• It is not “I was once [ ] and now I am [ ].”
• It
isn’t “asking Jesus into your heart”, or “accepting Jesus”. It is not something that I am called to do or to experience and, it is not a relationship.

The result of the Gospel in our lives is all of these things, but the
result is to be distinguished from the Gospel itself – which is that God saves sinners by grace through faith in the atoning work of Christ’s death on the cross.

Finally, the Gospel is, of course, the work of God. It is a free gift – and our appropriation of the work done by God is not by any work or human effort or anything of us. And it needs to be said these days that the Gospel is not ANYTHING that starts with the phrase
“God longs for…” The Gospel of the Bible is what God accomplished, not what He hopes might possibly happen.

In that sense, then, the Gospel is external – the results are internal. Why does this matter? The Gospel is what must be preached, and it – not the internal result(s) – is “the power of God unto salvation” for those who believe it.

I've heard frequently that, in witnessing, we don't need to "get theological" or cite a lot of Bible verses - we just need to tell our story - share our experience. That's fine, I guess - as long as you get around to telling people The Gospel. Your experience isn't The Good News.

So how does today's Evangelical Message stack up against this? Pretty sadly in my highly unscientific sampling. All too often in sermons, I hear the results - benefits to us, etc. discussed as “the Gospel.” Troll around the web today and look at the sermon series being offered and it's pretty astonishing - especially in the "seeker" and "emergent/emerging" oriented churches. All too often, I hear and see the following:

Power and Experience as the Gospel
Prosperity and Health as the Gospel
Personal Reformation and Life Transformation as the Gospel
Psychological Therapy as the Gospel
Social Action and Justice as the Gospel
Compassion for the Least and the Lost as the Gospel

Some of this is good, some is not. Some is right and some is wrong theologically. That's not my point here, which is this: If the "Message" preached or proclaimed is not Jesus Christ Crucified for Sin - it's not the Gospel. If the message you share is "internal" it's not The Gospel, and it's not the power of God unto salvation. And ultimately, it's like the sign above... it may be true, but it misses the most important thing.

What do we need proclaimed by the Church today? We want to see our children, family, neighbors, friends and community come to salvation -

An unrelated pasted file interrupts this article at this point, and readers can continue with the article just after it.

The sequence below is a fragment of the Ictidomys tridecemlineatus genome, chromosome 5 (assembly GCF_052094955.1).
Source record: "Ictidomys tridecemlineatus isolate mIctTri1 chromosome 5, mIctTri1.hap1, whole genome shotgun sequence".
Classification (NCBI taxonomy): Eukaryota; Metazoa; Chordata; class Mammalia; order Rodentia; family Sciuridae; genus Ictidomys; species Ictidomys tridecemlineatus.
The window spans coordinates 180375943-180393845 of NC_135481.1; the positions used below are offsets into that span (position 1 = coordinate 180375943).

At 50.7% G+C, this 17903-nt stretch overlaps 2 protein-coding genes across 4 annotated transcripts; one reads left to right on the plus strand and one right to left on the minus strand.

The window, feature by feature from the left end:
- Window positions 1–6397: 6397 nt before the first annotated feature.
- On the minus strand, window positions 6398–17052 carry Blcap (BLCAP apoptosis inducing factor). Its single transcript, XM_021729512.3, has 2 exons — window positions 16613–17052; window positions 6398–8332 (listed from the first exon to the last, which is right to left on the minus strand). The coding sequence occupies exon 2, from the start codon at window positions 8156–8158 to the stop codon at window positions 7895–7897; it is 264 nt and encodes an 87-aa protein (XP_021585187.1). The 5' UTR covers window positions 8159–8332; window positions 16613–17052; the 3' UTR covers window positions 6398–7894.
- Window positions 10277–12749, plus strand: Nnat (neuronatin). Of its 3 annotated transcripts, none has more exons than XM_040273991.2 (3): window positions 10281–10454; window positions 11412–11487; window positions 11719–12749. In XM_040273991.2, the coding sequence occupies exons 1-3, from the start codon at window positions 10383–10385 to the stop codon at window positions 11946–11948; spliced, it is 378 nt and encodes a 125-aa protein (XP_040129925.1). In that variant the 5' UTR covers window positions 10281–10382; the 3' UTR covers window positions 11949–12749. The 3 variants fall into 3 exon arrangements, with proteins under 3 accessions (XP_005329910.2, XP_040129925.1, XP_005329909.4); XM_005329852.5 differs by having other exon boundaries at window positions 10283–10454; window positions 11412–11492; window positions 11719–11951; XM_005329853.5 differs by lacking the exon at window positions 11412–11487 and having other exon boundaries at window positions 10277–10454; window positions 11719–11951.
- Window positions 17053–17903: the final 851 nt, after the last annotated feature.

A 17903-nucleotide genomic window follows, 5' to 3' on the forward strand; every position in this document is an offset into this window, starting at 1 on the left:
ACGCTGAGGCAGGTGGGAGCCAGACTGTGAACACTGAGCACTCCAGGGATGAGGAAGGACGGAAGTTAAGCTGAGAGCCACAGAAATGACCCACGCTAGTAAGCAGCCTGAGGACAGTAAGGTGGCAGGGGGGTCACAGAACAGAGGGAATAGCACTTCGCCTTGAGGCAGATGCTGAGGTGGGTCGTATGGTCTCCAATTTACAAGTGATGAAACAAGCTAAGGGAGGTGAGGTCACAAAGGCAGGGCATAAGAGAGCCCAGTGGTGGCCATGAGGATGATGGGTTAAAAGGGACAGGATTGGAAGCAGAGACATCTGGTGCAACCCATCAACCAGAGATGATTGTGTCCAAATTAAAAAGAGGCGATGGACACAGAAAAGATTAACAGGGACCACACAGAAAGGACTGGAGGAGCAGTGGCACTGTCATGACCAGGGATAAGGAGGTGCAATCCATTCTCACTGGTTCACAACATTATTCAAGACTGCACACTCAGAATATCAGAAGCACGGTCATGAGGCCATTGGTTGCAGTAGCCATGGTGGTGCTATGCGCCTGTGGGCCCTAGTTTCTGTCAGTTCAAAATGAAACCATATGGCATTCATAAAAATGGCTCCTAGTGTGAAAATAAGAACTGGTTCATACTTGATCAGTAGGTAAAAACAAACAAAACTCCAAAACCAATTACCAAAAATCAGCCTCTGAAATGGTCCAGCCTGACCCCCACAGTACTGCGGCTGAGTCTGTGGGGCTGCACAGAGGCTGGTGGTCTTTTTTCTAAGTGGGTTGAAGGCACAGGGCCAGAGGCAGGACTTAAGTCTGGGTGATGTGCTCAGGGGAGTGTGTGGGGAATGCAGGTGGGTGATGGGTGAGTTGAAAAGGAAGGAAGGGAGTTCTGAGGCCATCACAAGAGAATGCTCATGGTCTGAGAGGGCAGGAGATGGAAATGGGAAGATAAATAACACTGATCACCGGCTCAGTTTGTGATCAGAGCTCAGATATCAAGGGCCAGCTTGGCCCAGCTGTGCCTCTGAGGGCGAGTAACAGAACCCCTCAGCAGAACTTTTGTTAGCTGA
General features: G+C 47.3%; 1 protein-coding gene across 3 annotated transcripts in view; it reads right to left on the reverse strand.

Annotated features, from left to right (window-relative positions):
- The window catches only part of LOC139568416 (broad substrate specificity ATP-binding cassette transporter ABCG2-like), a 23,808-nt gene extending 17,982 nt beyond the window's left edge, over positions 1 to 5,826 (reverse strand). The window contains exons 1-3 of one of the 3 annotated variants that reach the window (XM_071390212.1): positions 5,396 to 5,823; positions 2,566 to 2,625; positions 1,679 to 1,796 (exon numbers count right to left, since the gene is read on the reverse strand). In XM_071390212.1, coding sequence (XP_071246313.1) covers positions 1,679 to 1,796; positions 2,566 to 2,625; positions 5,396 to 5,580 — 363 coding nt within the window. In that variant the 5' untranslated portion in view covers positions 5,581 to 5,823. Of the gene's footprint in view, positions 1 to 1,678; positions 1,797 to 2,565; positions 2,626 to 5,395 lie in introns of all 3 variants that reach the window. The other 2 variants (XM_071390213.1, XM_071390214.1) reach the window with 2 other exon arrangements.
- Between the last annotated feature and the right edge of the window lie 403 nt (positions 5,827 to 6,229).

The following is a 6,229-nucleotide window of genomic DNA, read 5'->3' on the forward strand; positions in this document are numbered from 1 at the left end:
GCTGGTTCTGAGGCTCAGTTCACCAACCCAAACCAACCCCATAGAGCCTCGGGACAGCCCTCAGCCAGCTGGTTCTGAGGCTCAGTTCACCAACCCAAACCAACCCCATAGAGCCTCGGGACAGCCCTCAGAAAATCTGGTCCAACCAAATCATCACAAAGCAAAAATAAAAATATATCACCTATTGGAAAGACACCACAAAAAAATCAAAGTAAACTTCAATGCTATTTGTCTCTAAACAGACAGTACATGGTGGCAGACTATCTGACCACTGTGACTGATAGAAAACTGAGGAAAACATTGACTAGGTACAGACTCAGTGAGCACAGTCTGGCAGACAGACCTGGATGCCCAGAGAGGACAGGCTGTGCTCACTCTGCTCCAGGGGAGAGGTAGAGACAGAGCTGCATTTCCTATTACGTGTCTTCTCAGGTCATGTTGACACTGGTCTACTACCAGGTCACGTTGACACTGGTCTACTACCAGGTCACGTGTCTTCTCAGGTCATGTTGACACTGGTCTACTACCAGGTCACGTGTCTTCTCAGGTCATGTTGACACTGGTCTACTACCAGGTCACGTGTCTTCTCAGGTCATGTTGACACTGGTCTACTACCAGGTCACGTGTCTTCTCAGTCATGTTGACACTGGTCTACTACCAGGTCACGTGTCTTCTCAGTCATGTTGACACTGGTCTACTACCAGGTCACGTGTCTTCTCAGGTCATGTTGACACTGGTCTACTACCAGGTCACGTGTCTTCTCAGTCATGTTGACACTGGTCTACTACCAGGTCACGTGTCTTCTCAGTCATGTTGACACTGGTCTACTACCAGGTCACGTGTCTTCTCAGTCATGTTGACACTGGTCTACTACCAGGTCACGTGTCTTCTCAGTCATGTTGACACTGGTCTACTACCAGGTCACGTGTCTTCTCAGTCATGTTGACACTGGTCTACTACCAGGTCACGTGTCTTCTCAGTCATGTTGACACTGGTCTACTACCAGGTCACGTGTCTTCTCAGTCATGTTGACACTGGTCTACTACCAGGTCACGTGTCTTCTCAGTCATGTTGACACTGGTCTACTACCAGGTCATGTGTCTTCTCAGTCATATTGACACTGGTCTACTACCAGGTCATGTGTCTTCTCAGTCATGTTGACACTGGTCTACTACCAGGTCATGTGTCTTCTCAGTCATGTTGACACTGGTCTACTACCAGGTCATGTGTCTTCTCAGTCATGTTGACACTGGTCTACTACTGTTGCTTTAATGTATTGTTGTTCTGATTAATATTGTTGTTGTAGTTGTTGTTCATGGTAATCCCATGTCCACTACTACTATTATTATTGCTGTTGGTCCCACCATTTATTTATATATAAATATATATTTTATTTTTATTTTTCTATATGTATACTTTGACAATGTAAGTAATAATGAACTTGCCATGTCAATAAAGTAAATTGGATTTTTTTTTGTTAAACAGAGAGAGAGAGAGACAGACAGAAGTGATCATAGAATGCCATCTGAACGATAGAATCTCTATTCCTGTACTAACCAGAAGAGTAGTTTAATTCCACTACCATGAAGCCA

They need the Gospel. We want to grow in obedience to our Lord. We want to be more like Him - We need the Gospel.

The Evangelical Church today is overrun with messages and preaching that focus internally - and miss the mark of the Gospel itself. The Gospel is a factual description about "HE" not a report about "ME". And while this may seem picky, if you think about it, the focus of the Gospel presentation will follow through out its application... if it was all about you in the first place, it will be throughout the rest of your experience as well. But if the focus initially is on what Jesus did, it will continue to focus on Him as well.

So what's your Gospel Message?

Next time: The Primary Focus - God's Glory vs. Man's Benefit

Wednesday, April 16, 2008

Is Evangelicalism Still Christian?

There comes a time when thinking people need to ask hard questions, and this is the one I've been wrestling with for some time now. It may seem like blasphemy to even ask something like this, but I am increasingly convinced that there is a great divide in modern evangelical thinking and, like the road pictured here, we're not all moving in the same ultimate direction.

I'll be exploring this further in upcoming posts, but I'll start with my working conclusion: There are two competing religions in Evangelicalism these days. They are incompatible and they are at war for the souls of men, women and children in our midst. Pick your metaphor: The two are oil and water, black and white, night and day, right and wrong... one is a reflection of God's will and purpose and the other is a lie as old as the Garden and the deceiver in it.

They use the same language. They cite the same scriptures. They profess the same faith. But they are TOTALLY different in their nature. Contrary to the wishful (and ignorant) thinking of many who name the name of Christ these days, they do not represent "differences within the family" and they are not insignificant - one is orthodox and the other is apostate.

And I am deeply concerned as the wrong one appears to be carrying the day.